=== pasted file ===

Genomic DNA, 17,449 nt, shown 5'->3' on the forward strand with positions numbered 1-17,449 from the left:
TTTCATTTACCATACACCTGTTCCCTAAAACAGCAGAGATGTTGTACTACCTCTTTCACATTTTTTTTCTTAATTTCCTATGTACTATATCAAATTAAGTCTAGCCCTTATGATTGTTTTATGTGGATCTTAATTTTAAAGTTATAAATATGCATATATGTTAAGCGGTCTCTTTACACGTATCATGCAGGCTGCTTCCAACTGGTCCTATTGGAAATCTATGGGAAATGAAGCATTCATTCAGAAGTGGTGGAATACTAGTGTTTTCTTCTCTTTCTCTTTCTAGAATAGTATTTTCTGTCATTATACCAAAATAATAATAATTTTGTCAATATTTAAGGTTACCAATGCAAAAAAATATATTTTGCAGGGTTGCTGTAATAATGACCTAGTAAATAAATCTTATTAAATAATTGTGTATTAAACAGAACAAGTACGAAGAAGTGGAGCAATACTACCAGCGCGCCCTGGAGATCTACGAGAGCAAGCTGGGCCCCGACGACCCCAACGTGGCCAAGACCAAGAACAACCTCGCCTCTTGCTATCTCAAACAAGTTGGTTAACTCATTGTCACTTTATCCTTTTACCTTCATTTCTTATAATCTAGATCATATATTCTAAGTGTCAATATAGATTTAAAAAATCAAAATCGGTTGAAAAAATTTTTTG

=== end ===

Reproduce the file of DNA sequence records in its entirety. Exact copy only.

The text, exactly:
Genomic DNA, 17,449 nt, shown 5'->3' on the forward strand with positions numbered 1-17,449 from the left:
TTTCATTTACCATACACCTGTTCCCTAAAACAGCAGAGATGTTGTACTACCTCTTTCACATTTTTTTTCTTAATTTCCTATGTACTATATCAAATTAAGTCTAGCCCTTATGATTGTTTTATGTGGATCTTAATTTTAAAGTTATAAATATGCATATATGTTAAGCGGTCTCTTTACACGTATCATGCAGGCTGCTTCCAACTGGTCCTATTGGAAATCTATGGGAAATGAAGCATTCATTCAGAAGTGGTGGAATACTAGTGTTTTCTTCTCTTTCTCTTTCTAGAATAGTATTTTCTGTCATTATACCAAAATAATAATAATTTTGTCAATATTTAAGGTTACCAATGCAAAAAAATATATTTTGCAGGGTTGCTGTAATAATGACCTAGTAAATAAATCTTATTAAATAATTGTGTATTAAACAGAACAAGTACGAAGAAGTGGAGCAATACTACCAGCGCGCCCTGGAGATCTACGAGAGCAAGCTGGGCCCCGACGACCCCAACGTGGCCAAGACCAAGAACAACCTCGCCTCTTGCTATCTCAAACAAGTTGGTTAACTCATTGTCACTTTATCCTTTTACCTTCATTTCTTATAATCTAGATCATATATTCTAAGTGTCAATATAGATTTAAAAAATCAAAATCGGTTGAAAAAATTTTTTG